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What is someone giving someone? What is someone doing for someone?

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114

Target:

Someone (action) someone something (indirect object).

Introduction: Someone is giving someone something or doing something for someone. Mom is giving her friend directions to the zoo. The police officer is giving the driver a traffic ticket. Aunt Cassie gave Mom a recipe for soft play clay. Tonya is telling Kathy a secret. Abby and Allen made their mom a card. Sam is giving Jude his soccer ball. Mom sent her partner a fax. Maria will buy her kitten some special food.

Listen and respond:

Finish these sentences.

Talk about these people

The officer is giving the driver a Aunt Cassie gave Mom a recipe for Mom is giving her friend directions to Tonya is telling Kathy a .

Is Mom give her friend directions? (Yes) Start with Mom and tell me this. Is the police officer giving the driver a ticket? (Yes) Start with the police officer and tell me. Did Aunt Cassie give Mom a recipe? (Yes) Start with Aunt Cassie and tell me. Is Tonya telling Kathy a secret? (Yes) Start with Tonya and tell me this. Did Abby and Allan make their mom a card? (Yes) Start with Abby and Allan and tell me. Is Sam giving Jude his soccer ball? (Yes) Start with Sam and tell me. Will Maria buy her kitten some special food? (Yes) Start with Maria and tell me. Did Mom send her partner a fax? (Yes) Start with Mom and tell me.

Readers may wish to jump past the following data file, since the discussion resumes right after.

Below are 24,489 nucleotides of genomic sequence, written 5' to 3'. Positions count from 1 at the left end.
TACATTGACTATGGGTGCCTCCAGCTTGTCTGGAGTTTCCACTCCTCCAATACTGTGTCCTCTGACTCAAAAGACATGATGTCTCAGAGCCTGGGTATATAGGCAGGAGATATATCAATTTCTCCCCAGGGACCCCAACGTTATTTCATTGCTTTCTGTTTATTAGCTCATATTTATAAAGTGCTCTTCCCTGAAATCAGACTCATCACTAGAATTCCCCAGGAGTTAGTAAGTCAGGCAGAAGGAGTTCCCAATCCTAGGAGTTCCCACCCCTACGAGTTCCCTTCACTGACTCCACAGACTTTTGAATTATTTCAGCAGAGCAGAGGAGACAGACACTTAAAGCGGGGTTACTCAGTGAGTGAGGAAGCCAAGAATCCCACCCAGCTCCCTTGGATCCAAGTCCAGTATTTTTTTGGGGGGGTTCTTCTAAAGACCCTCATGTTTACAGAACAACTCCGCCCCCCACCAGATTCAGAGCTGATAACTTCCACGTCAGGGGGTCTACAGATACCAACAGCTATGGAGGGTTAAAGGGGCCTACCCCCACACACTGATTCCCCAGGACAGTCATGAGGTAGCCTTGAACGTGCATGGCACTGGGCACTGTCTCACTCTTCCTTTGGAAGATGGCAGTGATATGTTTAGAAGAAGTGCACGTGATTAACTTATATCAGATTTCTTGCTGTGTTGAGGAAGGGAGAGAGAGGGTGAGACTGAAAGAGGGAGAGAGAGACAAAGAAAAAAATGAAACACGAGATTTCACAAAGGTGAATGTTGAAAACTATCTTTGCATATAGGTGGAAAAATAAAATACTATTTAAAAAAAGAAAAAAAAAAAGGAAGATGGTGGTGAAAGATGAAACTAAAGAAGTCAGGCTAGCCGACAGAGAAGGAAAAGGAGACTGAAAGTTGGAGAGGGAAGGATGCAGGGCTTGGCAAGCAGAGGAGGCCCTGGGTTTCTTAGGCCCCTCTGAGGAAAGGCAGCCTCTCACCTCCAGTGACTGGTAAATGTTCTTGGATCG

Abby and Allen made their mom a Sam is giving Jude his Maria will buy her kitten Mom sent her partner a . . .

Let's talk about what you or someone you know has given someone. Discuss things that your student has given his friends, family, etc. someone whom your student knows has given someone. List some of these things, then ask your student to talk about some of them. Example: Did you give your friend a birthday present? (Yes) Start with I and tell me this.

Discuss what

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Does someone expect something? Does it happen as he/she expected?

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116

Target:

(Name) action (object or compliment) but (unexpected result).

Introduction: Tonya saw a beautiful necklace and ring. She thought she could buy the necklace and ring using some money that she had in her bank. When she found out that the necklace and ring each cost ten dollars, she knew that she could not buy them. She did not have enough money. Tonya wanted to buy the necklace and ring, but she didn't have enough money. Kevin's baseball team was supposed to play a game on Saturday. Kevin got ready to go to the game. When he was all ready, it started to rain. Kevin's coach called and said that there would be no baseball game today. Kevin's baseball team was supposed to play a game, but it rained so they didn't play